A cozy throw, a comfy reading chair, a steaming cuppa and a nibble...and a good book...what more would you need?

Comment by Bob Nagle on July 29, 2014 at 6:56pm

Thanks for the inspirational review. I'm off to the library this morning to collect The Great Shame. To my "shame" as an Australian it'll be my first Thomas Keneally !  I may have had an ancestor in the fighting 69th so it's time I took a deeper look at Irish-American history. Cheers!

Comment by Sarah Nagle on July 29, 2014 at 7:02pm

Thanks for reminding me of "The Great Shame" --I bought it for my father for his birthday a few years ago (what else do you give an Irish-American man of a certain age?) & he found it interesting. Definitely not a primer & fat as the book is there are --a few-- gaps when it comes to the American story. I happened to give him another similar book (history, Ireland, Australia & the U.S.) the next year which he just raved about: "The Voyage of the Catalpa" by Peter Stevens. They are very different books, but since then I've always thought of them as companion volumes. Anyone who has their appetites wetted by Kenneally may enjoy the Catalpa story as well.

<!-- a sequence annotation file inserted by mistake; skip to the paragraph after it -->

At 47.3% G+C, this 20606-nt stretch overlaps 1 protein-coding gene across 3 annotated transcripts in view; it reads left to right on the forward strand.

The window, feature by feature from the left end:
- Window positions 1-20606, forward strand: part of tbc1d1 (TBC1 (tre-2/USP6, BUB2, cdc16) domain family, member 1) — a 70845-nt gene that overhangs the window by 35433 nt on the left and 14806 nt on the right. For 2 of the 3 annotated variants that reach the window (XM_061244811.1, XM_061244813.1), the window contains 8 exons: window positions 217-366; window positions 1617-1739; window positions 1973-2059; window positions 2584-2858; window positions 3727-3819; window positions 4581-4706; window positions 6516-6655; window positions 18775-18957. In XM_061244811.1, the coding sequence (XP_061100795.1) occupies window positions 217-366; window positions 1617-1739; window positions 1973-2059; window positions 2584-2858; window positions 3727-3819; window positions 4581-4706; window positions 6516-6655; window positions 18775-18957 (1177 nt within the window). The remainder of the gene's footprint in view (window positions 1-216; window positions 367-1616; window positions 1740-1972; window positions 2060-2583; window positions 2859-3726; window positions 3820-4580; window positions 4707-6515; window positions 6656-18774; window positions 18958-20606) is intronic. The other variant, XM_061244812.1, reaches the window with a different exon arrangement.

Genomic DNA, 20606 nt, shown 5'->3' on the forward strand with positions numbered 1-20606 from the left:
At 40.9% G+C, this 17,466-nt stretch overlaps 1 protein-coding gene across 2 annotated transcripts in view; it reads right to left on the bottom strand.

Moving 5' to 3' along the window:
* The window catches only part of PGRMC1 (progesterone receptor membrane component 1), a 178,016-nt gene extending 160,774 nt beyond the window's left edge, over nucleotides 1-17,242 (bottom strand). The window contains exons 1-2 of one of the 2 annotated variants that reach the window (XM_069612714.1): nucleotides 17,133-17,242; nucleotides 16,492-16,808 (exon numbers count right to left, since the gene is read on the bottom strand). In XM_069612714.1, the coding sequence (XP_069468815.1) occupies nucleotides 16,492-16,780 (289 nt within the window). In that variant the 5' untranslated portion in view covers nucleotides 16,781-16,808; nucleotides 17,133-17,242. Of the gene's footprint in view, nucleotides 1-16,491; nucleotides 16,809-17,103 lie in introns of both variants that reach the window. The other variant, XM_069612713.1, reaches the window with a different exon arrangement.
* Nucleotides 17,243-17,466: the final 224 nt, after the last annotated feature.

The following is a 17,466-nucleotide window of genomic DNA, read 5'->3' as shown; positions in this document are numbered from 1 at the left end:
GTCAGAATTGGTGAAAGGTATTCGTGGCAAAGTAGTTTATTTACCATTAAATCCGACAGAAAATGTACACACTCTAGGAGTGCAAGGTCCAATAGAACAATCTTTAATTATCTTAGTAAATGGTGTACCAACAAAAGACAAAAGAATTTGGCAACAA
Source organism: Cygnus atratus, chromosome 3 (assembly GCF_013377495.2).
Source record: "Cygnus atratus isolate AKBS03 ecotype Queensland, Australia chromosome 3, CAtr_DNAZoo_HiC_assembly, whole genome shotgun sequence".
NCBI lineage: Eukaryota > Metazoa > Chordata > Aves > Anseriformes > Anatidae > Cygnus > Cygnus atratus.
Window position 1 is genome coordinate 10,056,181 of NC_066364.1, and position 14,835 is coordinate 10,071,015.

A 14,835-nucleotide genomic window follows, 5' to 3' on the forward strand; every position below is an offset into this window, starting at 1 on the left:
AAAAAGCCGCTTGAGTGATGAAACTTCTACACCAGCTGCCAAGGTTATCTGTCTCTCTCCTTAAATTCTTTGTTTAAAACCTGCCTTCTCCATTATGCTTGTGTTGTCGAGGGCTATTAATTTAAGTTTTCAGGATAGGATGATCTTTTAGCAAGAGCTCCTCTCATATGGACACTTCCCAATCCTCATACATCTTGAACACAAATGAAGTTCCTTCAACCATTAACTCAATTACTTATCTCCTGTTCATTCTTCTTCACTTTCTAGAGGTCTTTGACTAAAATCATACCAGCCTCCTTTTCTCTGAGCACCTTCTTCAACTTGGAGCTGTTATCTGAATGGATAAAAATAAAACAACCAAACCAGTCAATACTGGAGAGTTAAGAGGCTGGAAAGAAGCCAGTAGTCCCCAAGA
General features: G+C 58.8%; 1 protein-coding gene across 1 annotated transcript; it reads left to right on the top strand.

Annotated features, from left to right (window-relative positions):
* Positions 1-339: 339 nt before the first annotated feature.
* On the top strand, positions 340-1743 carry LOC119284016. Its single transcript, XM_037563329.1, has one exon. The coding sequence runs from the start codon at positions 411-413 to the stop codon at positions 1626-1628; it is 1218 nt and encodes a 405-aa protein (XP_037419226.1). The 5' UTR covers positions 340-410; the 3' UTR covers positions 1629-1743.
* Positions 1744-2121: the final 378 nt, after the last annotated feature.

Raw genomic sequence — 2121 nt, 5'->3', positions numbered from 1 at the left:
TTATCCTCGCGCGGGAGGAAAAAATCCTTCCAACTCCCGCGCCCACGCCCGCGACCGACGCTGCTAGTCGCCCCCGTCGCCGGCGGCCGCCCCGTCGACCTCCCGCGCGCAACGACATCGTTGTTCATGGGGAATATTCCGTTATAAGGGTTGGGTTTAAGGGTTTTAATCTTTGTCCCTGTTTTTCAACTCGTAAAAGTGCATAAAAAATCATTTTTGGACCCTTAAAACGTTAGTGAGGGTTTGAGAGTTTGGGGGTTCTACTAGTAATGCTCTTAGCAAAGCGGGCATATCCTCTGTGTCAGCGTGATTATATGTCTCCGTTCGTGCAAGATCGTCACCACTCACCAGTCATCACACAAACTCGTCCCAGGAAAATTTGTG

Comment by Richard R. Mc Gibbon Jr. on July 29, 2014 at 7:48pm

I read the book a few years ago and a working knowledge of Irish and American- Irish persons and our history are a must to make the most out of this read. As a history teacher I found a few "gaps" but nothing that would significantly add or detract from the main purpose of the author and his book. Slainte!